I suggest that that which ought
to bind professors and students to -
gether in the firstninstance in a
university is subject-matter, not
personality or teaching technique:
The "elasroom exnerience." to use

Panhel
To the Editor:
WE CONTEST the premises up-
on which Leslie Wayne bases
her opinion in her editorial (Daily
Oct. 11).
She states, in reference to the
relationship between Panhellenic
Association and Alpha Kappa Al-
pha and Delta Sigma Theta, "the
purposes and programs of the two
organizations were not the same."
This is not true. Panhellenic's Ann
Arbor Community Center program
and its annual Cancer Drive are
just two programs which indicate
its concern with service. Alpha
Kappa Alpha and Delta Sigma
Theta also consider service to be
of high importance. In order to
expand and improve their pro-
grams, they could have utilized
the organization, recruitment, and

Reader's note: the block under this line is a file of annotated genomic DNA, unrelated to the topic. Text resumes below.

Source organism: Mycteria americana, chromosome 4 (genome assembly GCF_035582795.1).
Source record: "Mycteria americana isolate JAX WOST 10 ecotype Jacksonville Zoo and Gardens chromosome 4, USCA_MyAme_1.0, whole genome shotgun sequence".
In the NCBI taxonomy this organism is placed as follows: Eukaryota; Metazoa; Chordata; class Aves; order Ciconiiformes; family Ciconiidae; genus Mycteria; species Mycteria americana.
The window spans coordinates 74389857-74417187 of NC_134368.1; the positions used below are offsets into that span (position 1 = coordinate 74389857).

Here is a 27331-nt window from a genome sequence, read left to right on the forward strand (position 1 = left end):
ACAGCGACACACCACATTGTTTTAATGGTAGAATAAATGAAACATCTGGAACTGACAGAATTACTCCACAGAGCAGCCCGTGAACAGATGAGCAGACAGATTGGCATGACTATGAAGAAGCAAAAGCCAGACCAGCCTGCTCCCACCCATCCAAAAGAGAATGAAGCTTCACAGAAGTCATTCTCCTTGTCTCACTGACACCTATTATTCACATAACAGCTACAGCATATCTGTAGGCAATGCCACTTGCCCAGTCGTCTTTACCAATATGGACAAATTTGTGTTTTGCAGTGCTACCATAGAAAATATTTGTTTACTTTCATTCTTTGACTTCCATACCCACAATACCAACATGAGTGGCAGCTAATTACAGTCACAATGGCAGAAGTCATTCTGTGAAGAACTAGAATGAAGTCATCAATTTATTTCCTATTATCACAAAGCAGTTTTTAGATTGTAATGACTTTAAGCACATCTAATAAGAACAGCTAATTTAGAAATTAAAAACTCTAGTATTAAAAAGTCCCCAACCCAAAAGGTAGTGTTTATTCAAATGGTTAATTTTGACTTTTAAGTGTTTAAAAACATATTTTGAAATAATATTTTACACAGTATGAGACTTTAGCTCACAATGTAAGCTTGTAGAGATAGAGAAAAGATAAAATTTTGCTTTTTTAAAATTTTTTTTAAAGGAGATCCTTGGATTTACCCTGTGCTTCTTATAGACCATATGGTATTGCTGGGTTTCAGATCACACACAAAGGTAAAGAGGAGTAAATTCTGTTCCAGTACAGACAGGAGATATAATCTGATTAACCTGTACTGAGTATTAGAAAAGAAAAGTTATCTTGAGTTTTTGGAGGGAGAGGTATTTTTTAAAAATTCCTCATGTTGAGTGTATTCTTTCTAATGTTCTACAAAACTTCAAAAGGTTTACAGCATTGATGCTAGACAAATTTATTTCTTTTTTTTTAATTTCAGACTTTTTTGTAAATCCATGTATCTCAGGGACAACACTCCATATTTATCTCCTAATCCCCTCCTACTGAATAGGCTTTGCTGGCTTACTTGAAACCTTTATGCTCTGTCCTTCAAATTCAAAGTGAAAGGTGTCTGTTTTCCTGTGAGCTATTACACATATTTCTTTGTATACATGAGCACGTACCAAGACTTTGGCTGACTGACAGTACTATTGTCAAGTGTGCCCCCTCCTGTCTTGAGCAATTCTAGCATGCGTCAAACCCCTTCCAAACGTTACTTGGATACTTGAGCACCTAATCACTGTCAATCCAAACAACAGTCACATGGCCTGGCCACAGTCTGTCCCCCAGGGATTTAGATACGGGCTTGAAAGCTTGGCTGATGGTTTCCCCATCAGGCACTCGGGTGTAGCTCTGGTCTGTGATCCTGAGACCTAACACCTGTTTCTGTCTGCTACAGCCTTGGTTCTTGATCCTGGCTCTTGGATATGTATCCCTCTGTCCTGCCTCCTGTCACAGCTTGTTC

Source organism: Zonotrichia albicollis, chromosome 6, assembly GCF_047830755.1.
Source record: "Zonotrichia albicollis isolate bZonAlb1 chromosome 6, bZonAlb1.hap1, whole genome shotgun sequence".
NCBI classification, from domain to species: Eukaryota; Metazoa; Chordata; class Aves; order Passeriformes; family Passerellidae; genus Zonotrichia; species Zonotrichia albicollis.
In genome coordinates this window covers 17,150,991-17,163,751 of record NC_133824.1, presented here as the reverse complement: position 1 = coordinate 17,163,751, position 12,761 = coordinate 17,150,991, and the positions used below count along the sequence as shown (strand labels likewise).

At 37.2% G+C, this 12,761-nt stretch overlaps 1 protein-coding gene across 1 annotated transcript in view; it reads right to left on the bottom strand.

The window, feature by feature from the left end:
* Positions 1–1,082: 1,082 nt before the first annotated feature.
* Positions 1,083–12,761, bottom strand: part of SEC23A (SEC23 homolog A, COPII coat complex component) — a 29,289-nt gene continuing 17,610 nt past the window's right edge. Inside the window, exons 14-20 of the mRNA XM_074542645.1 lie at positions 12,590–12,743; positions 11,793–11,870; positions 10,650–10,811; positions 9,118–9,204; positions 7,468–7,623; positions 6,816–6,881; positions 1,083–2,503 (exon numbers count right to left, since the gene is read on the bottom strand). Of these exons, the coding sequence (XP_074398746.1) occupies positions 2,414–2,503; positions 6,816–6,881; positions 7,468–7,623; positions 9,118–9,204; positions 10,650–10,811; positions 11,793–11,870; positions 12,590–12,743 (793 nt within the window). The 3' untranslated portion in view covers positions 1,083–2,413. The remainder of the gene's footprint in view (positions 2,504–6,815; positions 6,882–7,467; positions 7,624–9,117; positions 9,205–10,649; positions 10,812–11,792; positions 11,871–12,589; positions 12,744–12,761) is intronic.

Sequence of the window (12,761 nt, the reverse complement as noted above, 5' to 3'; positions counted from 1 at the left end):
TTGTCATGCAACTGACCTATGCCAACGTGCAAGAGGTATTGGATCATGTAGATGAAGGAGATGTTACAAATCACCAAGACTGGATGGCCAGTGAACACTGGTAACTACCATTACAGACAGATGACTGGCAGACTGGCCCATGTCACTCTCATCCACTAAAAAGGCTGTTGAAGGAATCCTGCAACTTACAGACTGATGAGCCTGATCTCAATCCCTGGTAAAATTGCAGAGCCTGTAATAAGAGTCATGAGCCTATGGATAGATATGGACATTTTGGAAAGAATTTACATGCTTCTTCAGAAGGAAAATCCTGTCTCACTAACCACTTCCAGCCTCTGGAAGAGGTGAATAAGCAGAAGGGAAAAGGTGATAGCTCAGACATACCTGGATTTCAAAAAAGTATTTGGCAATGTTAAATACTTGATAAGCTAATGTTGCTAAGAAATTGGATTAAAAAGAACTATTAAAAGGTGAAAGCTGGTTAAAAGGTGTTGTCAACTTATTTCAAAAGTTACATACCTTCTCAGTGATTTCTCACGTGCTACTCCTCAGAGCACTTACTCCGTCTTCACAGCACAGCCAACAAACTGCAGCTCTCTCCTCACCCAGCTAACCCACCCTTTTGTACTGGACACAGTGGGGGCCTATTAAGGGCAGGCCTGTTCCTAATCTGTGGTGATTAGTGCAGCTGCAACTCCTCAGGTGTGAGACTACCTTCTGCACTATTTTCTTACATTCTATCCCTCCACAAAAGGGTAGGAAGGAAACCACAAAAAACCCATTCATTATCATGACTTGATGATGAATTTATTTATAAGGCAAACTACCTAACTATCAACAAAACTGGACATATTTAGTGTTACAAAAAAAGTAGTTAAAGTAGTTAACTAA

communication opportuni-
ties which Panhellenic offers. It
has been stressed repeatedly that
". .. Make love

Panhellenic Executive Officers are
open to any new ideas and are
willing to implement any feasible
and worthwhile programs. Alpha
Kappa Alpha and Delta Sigma
Theta were quick to criticize Pan-
hellenic's programs and objectives,
and yet they failed to suggest any-
thing better. The two black soror-
ities received no benefit from Pan-
hellenic programs because they did'
not choose to avail themselves of
those benefits.
It is stated in Miss Wayne's
editorial that "the effectiveness
of the clause will be totally nulli-
fied without the presence of the
black houses. She overlooked the
fact that black girls can rush and
pledge any of the remaining 21
houses, despite the absence of the
two black houses. And if M i s s
Wayne does not accept this argu-
ment, she should at least see the